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Benton cheer coach finds strength in team, teachingOriginally Published January 13, 2013 at 12:00 a.m.
Updated January 10, 2013 at 6:48 p.m.
BENTON Karen Hilborn’s 25 years at Benton High School not only show that she has a passion for teaching, but her cheerleading squad has the trophies to prove that she has a passion for coaching as well.
Her cheerleaders have won nine championship titles: eight state and one national, and also finished as national runner-up once.
A graduate of Benton High School herself, Hilborn said she wanted to be involved with extracurricular activities at the school, like she was as a student there. After participating in cheerleading in junior high school, being a part of the Pep Steppers in high school and on the college cheerleading squad, Hilborn found a love for the sport.
“I was a cheerleader and a Pep Stepper at Benton when I went through school,” Hilborn said. “I loved cheer and dance always and definitely always wanted to be involved in the extracurricular activities at the school that I was teaching at.”
By taking part in such activities at BHS, Hilborn said she has learned that involvement is the key.
“If you are involved in those types of areas, you just have the opportunity to develop personal relationships with students on a greater level than you do in the classroom,” Hilborn said.
After being a teacher at Benton High School for 25 years and working with the BHS cheerleaders for 16 years, Hilborn said she believes teaching is where she needs to be.
“I really have always considered teaching to be a calling in my life,” she said.
Hilborn went back to school a few years ago and earned a master’s degree in school administration. She said that as much as she would hate to leave the classroom, she thinks being part of administration would be a good change and a challenge for her as an educator.
Although she has spent countless hours dedicated to cheerleading, Hilborn hasn’t always been the cheer coach at Benton.
“I helped start the first softball team they ever had here at Benton High School,” Hilborn said.
After coaching the softball team for five years, the sport was transitioning from slow pitch to fast pitch, which Hilborn had never played.
“It was all good timing for me,” Hilborn said.
She then took the responsibility of becoming the cheerleader and Pep Stepper coach for two years, then just became the coach of the Benton cheerleaders.
Every new school year brings a new group of girls to the team, and they bring new goals to set for the year.
“What I want to accomplish every time I get a new group of girls is to teach them to set goals and to not be afraid to set high goals, but to not be afraid to also work to achieve those goals,” Hilborn said. “A lot of what I do is about really, really, really high expectations, but at the same time, equipping them with the tools they need to reach those goals.”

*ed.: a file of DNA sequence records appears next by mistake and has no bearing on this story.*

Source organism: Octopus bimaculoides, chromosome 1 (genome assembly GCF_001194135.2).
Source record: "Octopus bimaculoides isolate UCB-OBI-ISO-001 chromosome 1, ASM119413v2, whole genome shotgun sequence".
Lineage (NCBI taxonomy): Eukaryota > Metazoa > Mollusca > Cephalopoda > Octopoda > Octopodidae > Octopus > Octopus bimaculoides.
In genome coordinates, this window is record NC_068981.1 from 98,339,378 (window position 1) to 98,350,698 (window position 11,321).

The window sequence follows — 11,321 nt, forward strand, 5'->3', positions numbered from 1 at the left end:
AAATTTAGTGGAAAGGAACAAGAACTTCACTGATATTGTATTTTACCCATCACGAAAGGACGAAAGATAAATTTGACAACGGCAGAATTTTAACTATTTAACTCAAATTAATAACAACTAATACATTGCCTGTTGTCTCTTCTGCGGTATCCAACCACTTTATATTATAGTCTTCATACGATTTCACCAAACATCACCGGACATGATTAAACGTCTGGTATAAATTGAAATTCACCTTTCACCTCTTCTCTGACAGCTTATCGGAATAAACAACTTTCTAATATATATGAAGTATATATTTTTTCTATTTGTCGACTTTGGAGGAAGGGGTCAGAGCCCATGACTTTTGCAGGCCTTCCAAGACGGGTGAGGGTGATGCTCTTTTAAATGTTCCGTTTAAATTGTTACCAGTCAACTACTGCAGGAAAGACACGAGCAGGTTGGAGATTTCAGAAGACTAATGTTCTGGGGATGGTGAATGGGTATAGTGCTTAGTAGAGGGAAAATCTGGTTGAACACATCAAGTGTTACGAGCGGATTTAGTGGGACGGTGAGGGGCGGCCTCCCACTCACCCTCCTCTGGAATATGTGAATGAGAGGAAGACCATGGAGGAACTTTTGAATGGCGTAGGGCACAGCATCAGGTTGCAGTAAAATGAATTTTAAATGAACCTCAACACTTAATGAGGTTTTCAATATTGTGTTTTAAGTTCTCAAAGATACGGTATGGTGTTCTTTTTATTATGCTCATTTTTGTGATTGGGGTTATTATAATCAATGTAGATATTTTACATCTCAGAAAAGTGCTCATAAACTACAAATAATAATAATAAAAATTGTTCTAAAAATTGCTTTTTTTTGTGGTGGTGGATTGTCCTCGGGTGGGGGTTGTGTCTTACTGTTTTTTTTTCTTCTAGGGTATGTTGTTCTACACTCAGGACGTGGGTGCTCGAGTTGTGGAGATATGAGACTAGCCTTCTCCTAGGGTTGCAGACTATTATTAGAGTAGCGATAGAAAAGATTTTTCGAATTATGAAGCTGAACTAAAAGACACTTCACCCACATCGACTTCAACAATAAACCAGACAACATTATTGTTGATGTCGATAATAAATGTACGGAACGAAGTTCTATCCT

Goal-setting and achieving are a big part of the sport of cheerleading and of Hilborn’s coaching method.
“I never go into a year saying, ‘My goal this year is to win another state championship and another national championship,’ even though, clearly, that’s what we’re all working toward,” Hilborn said. “There’s other things from a coach’s standpoint that are more important to me in the scope of their lifetime.”
Hilborn said there is a lot of importance in the way the school is represented by the BHS cheerleading squad.
“I want to be a part of a program that is respected by the students at school. I want the parents of my cheerleaders to respect the job that I do with their girls,” Hilborn said. “My community as a whole — I want them to know that we represent Benton the best that we can everywhere we go.”
Even though Hilborn is a teacher, she learns from her students and girls on her cheerleading squad every day. She sees the girls on her team push on, regardless of any obstacles that may come their way, and has learned the importance of hard work.
“They do not give up, and a lot of times they have more confidence in themselves than even I might have in them,” Hilborn said. “There have been times that I have wanted to take a step or two back, and they will make a believer out of me. They’ll say, ‘Mrs. Hilborn, if you’ll just give us a chance, we know we can do this.’”
While there is a cheerleading class period at school, Hilborn said the team takes up a lot of time outside of school.
“Since [my children] graduated and are grown, it really has freed up my time to where I can spend a lot more time working with the cheerleaders, and my husband is completely fine with that,” Hilborn said. “He’s a huge outdoorsman, he loves to fish, and [spending time with the squad] has never been a problem.”
One way Hilborn was able to balance family and cheerleading was that Hilborn’s daughter, Ashley, was on her squad for three years, when Hilborn had both the privilege and “difficulty” of coaching Ashley and her four best friends.
“I had to put on two different hats, from being the mom at home when they are spending the night at our house, and then coming to cheer practice and being the coach,” Hilborn said. “It’s two totally different responsibilities.”
Hilborn said that although the girls were “silly” at practice, and she isn’t silly at practice, she said she never had any problems with her daughter or her friends while they were on the squad.
Hilborn said working with the squad has taught her a lot as a person, but she has another goal that rides on the goals she sets for her girls.
“With all that being said, we’re going to win. That’s what we’re here for, is to win,” Hilborn said. “But in my opinion, you don’t win unless you have all those other things in place.”
Staff writer Lisa Burnett can be reached at (501) 244-4307 or email@example.com.
Zoned Editions Staff Writer Lisa Burnett can be reached at 501-244-4307 or firstname.lastname@example.org.